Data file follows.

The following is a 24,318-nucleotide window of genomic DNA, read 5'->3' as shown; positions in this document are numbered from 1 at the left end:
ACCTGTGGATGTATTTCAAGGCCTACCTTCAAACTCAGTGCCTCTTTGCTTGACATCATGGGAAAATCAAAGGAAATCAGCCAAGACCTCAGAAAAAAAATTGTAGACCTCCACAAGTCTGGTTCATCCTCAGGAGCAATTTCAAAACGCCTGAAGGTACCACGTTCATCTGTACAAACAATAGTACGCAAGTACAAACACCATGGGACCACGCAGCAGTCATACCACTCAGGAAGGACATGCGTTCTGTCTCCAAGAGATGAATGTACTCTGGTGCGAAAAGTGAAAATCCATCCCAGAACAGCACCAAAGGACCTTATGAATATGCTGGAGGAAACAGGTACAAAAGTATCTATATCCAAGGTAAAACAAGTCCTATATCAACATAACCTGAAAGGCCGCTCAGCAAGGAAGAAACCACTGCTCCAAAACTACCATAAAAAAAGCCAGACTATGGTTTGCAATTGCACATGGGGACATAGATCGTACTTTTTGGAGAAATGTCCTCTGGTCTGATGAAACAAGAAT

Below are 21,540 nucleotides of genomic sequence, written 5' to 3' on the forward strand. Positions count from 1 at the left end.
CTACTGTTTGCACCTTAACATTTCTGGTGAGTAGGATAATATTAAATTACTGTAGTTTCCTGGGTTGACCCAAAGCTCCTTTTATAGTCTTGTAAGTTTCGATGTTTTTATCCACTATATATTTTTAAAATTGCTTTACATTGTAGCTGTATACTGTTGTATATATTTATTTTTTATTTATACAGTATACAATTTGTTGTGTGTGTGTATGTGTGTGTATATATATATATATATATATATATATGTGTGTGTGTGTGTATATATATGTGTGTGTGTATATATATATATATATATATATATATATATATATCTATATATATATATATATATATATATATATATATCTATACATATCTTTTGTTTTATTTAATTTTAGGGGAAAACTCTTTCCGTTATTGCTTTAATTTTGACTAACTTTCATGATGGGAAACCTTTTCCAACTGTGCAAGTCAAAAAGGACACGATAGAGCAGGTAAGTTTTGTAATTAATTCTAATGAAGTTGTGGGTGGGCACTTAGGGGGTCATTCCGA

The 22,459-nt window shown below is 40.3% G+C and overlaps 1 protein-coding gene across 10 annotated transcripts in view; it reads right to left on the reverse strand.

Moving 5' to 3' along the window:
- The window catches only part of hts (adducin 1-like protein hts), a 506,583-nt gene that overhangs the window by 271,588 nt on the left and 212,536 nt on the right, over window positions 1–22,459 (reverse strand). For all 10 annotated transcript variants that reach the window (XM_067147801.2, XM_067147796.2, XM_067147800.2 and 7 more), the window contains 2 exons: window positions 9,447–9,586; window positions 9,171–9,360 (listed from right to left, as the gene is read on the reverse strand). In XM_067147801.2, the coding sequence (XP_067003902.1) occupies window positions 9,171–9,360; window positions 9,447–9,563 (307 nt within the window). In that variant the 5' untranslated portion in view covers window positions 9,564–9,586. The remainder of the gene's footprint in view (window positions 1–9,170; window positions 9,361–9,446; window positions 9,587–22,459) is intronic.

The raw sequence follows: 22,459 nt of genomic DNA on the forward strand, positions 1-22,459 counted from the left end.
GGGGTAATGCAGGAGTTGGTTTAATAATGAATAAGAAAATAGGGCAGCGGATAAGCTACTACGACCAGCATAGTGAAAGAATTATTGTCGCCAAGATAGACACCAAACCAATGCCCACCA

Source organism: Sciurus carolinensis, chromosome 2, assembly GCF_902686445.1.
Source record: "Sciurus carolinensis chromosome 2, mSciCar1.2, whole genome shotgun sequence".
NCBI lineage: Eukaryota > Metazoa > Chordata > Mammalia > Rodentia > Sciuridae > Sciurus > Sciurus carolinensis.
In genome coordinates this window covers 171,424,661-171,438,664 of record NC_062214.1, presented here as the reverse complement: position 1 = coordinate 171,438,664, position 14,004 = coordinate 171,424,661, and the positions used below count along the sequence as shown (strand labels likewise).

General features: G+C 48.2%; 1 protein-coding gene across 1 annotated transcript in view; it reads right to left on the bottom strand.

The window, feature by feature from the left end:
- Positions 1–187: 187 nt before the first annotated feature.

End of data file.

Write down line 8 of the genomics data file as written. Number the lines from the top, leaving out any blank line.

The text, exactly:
The raw sequence follows: 22,459 nt of genomic DNA on the forward strand, positions 1-22,459 counted from the left end.